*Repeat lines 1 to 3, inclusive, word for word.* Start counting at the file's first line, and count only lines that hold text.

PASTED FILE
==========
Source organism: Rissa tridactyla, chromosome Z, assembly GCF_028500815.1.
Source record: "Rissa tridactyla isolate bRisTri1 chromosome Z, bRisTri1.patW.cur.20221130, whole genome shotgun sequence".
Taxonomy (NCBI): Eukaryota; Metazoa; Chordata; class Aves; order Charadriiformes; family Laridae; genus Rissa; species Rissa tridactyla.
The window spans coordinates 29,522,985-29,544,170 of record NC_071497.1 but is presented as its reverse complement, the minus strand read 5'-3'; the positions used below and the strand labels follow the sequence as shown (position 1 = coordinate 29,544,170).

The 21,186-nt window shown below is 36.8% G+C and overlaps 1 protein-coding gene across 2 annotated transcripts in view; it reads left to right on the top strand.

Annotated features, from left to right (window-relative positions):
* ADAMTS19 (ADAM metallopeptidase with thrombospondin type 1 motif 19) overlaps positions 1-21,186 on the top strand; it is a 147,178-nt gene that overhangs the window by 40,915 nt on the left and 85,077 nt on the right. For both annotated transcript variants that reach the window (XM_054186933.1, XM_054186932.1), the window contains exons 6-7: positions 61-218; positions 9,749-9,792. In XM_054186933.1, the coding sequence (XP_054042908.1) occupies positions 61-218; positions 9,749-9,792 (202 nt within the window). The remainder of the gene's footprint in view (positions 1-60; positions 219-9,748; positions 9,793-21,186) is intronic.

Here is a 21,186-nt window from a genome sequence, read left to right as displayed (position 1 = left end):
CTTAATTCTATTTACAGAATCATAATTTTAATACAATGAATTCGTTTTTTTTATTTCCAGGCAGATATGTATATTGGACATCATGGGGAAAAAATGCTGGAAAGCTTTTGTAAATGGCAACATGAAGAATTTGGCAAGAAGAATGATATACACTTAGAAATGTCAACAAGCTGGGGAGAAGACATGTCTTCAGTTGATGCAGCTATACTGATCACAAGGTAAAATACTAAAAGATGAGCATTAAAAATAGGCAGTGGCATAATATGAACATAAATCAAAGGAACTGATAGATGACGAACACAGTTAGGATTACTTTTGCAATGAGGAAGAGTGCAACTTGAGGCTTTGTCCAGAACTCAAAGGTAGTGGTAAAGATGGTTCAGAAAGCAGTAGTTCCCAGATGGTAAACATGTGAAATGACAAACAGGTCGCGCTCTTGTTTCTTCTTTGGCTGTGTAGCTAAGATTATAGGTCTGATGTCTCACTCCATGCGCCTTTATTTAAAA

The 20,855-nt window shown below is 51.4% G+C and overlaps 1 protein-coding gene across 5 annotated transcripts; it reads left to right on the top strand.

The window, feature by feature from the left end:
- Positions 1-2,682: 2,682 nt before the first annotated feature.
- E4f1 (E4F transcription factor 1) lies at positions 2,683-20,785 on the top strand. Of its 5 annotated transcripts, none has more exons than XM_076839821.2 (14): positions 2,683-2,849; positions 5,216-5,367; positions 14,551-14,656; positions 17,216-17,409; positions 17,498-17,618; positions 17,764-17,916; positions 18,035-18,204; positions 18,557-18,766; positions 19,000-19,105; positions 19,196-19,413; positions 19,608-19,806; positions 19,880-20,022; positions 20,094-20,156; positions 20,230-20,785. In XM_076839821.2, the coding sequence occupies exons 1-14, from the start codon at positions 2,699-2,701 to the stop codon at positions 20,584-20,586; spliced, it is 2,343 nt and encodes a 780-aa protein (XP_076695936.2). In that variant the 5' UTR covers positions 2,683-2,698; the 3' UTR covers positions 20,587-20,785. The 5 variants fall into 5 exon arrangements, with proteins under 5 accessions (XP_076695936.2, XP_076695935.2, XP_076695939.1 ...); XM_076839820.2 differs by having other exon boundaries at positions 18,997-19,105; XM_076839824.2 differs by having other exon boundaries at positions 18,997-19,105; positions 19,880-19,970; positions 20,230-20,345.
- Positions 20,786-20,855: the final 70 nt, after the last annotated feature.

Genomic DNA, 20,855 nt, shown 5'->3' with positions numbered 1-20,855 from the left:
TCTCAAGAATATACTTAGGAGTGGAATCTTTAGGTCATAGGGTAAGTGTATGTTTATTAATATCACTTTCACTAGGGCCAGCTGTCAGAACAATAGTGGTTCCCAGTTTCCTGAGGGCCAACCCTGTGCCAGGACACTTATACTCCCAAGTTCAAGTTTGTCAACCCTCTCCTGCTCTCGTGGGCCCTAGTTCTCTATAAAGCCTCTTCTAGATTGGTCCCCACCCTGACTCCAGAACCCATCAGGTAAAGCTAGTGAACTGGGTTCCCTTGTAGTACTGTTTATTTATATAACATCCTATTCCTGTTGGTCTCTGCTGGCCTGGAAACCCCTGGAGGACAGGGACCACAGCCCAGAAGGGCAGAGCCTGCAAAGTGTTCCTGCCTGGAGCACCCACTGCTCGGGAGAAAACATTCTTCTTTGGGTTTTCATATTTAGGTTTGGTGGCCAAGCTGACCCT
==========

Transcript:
Source organism: Rissa tridactyla, chromosome Z, assembly GCF_028500815.1.
Source record: "Rissa tridactyla isolate bRisTri1 chromosome Z, bRisTri1.patW.cur.20221130, whole genome shotgun sequence".
Taxonomy (NCBI): Eukaryota; Metazoa; Chordata; class Aves; order Charadriiformes; family Laridae; genus Rissa; species Rissa tridactyla.